June 5, 1851
Dancel returns a young woman to health with meat, and her menstruation returns as well. "This young person, about twenty-three years of age, was very fat, and irregular in her menstrual periods. She was of lymphatic temperament, very pale, and rarely partook of meat: her ordinary food consisted of vegetables, sweetmeats, cakes and sweet fruits; She had lost much of her fat, and had become regular. She ate meat principally, both at breakfast and dinner, and drank wine."
Obesity, or, Excessive corpulence : the various causes and the rational means of cure
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To return to the cases of cure. Madam C., a landed proprietor, living in the Rue de la Concorde, at Paris, went to take the waters in Germany, in the year 1851. On her return, she made trial of my system, on account of excessive corpulence. Meeting with the usual success, she thought it would be of great advantage to a young lady, a friend, whom she had left behind her at the watering place, and who was then in bad health. This young person, about twenty-three years of age, was very fat, and irregular in her menstrual periods. She was of lymphatic temperament, very pale, and rarely partook of meat: her ordinary food consisted of vegetables, sweetmeats, cakes and sweet fruits; water was her principal beverage. At the pressing instance of Madam C., Miss C. visited Paris, in order to be under my care.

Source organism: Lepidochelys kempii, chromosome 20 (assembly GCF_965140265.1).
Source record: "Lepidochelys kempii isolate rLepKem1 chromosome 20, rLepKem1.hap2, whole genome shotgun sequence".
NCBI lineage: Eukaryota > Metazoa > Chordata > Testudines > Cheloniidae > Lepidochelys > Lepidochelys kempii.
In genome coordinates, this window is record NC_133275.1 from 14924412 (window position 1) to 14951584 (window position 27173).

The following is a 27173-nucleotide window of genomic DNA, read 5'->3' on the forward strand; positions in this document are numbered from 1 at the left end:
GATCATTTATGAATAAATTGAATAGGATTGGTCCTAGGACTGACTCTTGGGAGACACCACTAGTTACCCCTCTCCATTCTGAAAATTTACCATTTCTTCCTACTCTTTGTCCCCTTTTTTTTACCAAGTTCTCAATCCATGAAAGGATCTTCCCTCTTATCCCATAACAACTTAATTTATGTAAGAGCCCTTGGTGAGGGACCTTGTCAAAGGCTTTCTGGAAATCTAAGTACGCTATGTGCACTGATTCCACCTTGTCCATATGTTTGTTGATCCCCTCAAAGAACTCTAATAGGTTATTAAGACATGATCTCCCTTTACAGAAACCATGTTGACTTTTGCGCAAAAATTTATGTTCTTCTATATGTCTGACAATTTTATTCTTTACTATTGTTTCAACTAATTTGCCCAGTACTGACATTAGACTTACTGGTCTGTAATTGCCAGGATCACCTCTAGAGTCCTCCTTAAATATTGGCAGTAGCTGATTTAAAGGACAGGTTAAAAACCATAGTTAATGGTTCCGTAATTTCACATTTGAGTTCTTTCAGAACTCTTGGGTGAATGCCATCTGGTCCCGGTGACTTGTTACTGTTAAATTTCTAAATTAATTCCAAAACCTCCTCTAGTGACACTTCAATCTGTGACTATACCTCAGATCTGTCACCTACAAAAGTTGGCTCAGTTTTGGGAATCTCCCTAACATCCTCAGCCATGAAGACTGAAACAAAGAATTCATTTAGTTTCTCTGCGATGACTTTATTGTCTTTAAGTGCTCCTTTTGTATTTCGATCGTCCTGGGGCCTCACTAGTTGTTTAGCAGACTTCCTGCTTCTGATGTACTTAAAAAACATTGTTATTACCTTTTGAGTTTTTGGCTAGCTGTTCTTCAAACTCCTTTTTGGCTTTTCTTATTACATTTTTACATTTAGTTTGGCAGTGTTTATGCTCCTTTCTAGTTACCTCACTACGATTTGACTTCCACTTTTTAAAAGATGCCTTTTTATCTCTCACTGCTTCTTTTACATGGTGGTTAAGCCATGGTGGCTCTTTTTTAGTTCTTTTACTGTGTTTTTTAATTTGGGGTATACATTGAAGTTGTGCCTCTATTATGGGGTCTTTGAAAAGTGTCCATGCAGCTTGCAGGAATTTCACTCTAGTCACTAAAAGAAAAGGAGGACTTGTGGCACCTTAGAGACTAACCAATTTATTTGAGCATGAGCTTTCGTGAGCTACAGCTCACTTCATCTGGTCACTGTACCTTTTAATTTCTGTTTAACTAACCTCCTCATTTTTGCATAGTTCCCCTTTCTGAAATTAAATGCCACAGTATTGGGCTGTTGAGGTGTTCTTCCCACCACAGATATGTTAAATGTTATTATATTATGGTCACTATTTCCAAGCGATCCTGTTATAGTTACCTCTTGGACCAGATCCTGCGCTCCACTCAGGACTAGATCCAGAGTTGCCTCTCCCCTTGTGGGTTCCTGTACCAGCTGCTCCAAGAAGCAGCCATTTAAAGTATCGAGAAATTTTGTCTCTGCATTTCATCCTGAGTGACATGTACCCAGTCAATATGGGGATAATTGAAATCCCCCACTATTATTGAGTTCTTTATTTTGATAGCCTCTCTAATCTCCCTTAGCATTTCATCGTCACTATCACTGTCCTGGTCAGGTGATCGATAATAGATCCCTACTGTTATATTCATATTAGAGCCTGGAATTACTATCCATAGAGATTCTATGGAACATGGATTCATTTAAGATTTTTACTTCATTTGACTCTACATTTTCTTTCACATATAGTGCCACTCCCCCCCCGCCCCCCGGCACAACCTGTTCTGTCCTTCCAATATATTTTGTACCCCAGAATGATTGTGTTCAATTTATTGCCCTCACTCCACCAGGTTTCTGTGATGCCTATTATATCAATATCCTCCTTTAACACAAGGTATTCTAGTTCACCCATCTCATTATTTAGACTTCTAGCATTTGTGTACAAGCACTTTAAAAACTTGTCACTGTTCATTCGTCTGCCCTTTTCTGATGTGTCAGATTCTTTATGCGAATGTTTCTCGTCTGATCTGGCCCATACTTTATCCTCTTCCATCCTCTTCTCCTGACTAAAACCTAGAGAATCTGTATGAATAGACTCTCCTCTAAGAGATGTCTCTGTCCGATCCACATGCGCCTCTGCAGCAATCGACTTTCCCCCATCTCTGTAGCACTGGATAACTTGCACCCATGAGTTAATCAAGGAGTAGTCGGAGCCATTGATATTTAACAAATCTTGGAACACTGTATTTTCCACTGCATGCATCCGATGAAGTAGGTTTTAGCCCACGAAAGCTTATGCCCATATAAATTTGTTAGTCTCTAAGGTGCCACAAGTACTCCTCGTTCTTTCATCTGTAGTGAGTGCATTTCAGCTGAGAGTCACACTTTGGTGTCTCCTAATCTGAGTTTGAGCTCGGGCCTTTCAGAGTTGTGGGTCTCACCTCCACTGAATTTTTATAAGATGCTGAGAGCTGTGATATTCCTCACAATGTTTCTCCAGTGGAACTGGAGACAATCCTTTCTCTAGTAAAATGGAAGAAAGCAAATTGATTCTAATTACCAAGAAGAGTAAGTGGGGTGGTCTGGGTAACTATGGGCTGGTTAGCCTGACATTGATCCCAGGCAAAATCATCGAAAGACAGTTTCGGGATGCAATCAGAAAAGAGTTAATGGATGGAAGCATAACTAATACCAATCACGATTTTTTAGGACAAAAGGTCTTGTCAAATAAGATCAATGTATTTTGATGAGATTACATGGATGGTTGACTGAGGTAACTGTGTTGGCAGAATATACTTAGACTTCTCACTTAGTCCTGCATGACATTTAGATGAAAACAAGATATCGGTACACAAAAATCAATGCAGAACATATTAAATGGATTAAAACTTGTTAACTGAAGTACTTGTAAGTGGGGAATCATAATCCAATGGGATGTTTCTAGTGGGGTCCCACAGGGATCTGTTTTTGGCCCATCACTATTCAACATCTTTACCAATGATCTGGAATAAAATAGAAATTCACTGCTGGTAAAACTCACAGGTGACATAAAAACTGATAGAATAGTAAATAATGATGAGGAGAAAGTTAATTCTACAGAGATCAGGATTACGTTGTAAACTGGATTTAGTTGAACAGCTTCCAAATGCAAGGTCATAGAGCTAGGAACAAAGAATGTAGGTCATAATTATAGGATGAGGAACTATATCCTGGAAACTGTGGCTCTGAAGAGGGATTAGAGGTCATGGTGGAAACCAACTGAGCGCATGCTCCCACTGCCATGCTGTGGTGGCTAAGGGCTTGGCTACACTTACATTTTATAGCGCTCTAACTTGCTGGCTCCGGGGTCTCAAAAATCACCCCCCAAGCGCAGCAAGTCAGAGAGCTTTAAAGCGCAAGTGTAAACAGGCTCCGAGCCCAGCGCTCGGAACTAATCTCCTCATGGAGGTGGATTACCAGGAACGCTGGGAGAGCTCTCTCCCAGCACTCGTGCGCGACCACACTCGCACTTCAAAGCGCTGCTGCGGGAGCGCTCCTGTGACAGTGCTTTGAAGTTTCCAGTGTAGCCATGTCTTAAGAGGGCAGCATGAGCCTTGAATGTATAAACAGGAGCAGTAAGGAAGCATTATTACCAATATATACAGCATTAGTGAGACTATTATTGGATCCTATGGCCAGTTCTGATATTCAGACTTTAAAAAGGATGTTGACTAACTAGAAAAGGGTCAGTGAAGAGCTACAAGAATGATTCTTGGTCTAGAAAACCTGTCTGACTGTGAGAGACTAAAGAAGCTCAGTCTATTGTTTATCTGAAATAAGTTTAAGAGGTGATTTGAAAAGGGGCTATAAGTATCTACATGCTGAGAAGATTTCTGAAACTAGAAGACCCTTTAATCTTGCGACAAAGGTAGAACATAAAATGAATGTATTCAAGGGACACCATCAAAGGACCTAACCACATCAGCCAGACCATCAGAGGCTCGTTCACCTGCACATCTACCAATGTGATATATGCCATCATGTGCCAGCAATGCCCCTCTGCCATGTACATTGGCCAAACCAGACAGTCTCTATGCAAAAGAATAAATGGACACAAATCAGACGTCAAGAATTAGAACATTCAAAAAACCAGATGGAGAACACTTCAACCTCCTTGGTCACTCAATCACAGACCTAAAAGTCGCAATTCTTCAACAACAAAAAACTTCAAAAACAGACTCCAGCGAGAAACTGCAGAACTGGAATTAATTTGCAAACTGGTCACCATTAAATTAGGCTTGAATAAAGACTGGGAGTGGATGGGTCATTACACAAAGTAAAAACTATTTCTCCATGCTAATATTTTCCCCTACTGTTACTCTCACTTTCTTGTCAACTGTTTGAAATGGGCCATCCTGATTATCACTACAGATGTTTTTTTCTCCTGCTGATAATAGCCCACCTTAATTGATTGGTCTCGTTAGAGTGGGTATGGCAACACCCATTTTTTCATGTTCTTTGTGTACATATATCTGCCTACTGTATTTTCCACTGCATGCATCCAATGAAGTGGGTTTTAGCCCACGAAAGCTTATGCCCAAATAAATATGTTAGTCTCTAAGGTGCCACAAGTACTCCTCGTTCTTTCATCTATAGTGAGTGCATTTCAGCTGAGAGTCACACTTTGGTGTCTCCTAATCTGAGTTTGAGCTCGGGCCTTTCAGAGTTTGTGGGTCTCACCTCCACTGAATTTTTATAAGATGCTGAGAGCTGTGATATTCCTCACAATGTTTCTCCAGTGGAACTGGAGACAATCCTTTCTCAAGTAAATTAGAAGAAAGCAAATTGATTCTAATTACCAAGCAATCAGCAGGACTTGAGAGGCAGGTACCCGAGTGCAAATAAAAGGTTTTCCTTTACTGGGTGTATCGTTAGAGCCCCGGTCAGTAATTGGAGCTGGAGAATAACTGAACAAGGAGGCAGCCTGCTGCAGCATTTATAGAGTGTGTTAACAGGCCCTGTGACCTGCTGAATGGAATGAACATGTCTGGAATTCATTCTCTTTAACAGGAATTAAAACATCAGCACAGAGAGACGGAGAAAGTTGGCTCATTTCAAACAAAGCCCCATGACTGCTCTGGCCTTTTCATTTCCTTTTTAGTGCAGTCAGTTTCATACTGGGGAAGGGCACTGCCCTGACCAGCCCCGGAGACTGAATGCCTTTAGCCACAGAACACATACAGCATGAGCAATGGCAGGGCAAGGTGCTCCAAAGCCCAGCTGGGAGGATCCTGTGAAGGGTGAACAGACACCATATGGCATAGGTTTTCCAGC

After following my directions for a fortnight, her health was much improved. Her parents then came to Paris, and I continued in attendance on Miss C. for three months. At the expiration of this time, she returned with her parents to Brussels. She had lost much of her fat, and had become regular. She ate meat principally, both at breakfast and dinner, and drank wine. I may lay claim, in the case of this young lady, to have effected a complete change of temperament. With but trifling menstrual flow, and great pallor, she was gradually progressing to a state of obesity, which would have proved entirely destructive to health, which would have ended in a total suppression of the menses, and ultimately in death. But now, having overcome her obesity, the menstrual flow has become normal in quantity, the digestive powers have resumed their functional activity, so that she can partake of meat and wine, and in every respect her constitution is fully restored. Should she marry, she will in all probability have a family, which would have been very doubtful had she married while in the previous obese condition; and if she have children, her accouchements will be comparatively free of danger, and her sufferings much less; for it is well known that very corpulent females have more difficult labours than those of ordinary embonpoint; while the offspring of the latter are at the same time healthier. The same rule applies in the case of the human female as with other mammalia; when fat, conception is of more rare occurrence; and when they do conceive, they are very liable to miscarry. When, however, they go to the full period of gestation, the progeny of a very fat mother is almost always lean, and possesses little vitality. Moreover, the milk of a very fat mother is neither so abundant nor so nutritious as that of a moderately thin mother.